“In National Church Residences we have found a partner that puts the patient at the center of every decision,” said Dr. J. William Wulf, M.D., the CEO of COPC. “Over the last three years we have worked together on multiple initiatives and felt that it was time to formalize our relationship in a joint venture.”

The partnership will focus on National Church Residences “Home for Life” program that allows seniors to live healthier lives in their own homes, reducing the need to enter nursing facilities.

“National Church Residences and COPC are jointly making a commitment in central Ohio to help seniors remain at home,” said Mark Ricketts, President and CEO of National Church Residences. “You might even say National Church Residences’ commitment to high quality and reliable ‘At Home Health Care,’ ‘At Home Assistance’ and ‘At Home Hospice Care’ is a senior’s partner at home for life!”

“True population health will require physicians to partner with organizations that can deliver services to the most frail in our care,” Dr. Wulf added. “This will include care for our high risk patients at home and in non-hospital facilities. National Church Residences is an organization focused on providing the level of care needed to improve quality and lower cost.”

In the agreement, National Church Residences will proactively identify at-risk individuals through the organization’s revolutionary Care Guide assessment system to provide person-centered care planning that tracks interventions and outcomes. COPC will provide primary care and other diagnostic services to help manage a patient’s health both before and after the need for higher levels of care.

“This joint venture with COPC is unique and exciting,” said Ricketts. “While many senior living organizations in the United States have offered primary care services on campus, few have taken the step of partnering with primary care physicians serving residents in the community.”


(Dr. John Weigand, National Church Residences Chief Medical Officer, Mark Ricketts, National Church Residences President and CEO, and Dr. William Wulf, CEO of Central Ohio Primary Care, celebrate the signing of a joint venture between the two organizations.)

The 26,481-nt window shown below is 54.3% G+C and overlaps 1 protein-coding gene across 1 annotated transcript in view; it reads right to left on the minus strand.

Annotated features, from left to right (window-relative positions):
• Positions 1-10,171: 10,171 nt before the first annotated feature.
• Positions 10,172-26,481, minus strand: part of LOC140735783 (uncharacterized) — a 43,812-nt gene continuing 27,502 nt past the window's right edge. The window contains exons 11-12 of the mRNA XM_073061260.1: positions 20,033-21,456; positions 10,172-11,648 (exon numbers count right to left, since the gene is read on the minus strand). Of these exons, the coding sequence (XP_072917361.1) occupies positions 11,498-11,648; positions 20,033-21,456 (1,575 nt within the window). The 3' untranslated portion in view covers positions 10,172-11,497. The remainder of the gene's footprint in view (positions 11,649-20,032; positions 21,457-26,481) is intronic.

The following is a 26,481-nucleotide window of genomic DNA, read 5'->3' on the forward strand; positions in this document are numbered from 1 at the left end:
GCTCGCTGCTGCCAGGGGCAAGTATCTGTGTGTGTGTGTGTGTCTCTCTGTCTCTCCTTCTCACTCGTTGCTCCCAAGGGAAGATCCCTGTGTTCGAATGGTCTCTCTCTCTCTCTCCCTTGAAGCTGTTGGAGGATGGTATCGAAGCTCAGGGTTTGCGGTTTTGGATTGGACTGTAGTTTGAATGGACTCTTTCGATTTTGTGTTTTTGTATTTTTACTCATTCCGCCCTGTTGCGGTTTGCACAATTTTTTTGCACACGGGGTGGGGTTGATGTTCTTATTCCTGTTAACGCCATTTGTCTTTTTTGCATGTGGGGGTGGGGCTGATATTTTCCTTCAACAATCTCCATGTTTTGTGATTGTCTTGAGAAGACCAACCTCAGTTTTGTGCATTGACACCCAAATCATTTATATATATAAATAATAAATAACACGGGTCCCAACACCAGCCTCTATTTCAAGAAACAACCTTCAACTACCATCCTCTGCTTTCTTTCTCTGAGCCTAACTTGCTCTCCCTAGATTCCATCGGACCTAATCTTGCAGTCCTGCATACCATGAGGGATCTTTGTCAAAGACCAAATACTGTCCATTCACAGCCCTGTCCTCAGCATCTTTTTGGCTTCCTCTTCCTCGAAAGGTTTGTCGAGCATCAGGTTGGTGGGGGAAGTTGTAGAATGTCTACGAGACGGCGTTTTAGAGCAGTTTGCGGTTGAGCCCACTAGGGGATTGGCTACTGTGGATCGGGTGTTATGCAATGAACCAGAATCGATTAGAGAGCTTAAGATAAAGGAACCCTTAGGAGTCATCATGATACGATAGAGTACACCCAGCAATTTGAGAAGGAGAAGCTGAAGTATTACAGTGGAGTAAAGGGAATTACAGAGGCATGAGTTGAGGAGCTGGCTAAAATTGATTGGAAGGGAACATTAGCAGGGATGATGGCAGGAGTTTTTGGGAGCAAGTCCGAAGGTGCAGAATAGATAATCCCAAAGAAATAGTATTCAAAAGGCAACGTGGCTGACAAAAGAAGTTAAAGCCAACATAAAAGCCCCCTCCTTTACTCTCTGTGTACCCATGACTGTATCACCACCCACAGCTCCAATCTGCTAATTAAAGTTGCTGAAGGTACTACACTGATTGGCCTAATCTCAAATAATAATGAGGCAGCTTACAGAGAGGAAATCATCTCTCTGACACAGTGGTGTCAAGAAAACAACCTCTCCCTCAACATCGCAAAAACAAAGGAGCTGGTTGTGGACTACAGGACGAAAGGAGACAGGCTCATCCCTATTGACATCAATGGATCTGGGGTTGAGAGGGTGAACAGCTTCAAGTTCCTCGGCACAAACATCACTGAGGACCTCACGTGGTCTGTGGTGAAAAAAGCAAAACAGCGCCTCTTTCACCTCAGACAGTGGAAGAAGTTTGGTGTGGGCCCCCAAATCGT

Doubleday Woods residents awarded keys to the village


(Doris Pinto and Carol Johnson with their Keys to the Village of Ballston Spa.)

By LANCE CRANMER                                                           

BALLSTON SPA, NY – In John Romano’s 21 years as Mayor of the Village of Ballston Spa, New York, he has only given away eight ceremonial keys to the village. Two of those, however, have been handed out in the last few months – and both of them to residents of National Church Residences Doubleday Woods.

“I’ve been going to a lot of functions (at Doubleday Woods) lately and I wanted to let them know that we value their residency,” said Romano. “They’re as important as anybody in the village.”

The residents at Doubleday Woods had not always been as connected to the goings on in Ballston Spa, a village of 5,500 people that serves as the seat of Saratoga County, located 30 minutes north of Albany.

“I think at one point there was a feeling with a lot of residents in the village that the residents at Doubleday Woods weren’t a part of the village,” Romano said.

That sentiment started to change when a group of ladies from Doubleday Woods’ Residents Association began regularly attending meetings of the village council.

“Our residents here are pretty much homebound,” said Carol Johnson, the President of the Residents Association. “There are a few of us who get out and go here and there if they have relatives who go and get them. We thought it would be nice for a few of us to start attending the meetings. To help let people know what’s going on.”

“We go to all the meetings at the mayor’s office, all the meetings at town hall, and when necessary the planning board meetings,” said Doris Pinto, the association’s Vice President. “It is an effort to keep us notified of what’s going on in town. When something important happens, we report that back to our residents at our monthly meetings.”

The ladies became such a fixture at the meetings that last year an official meeting of the Ballston Spa Village Council was held at Doubleday Woods.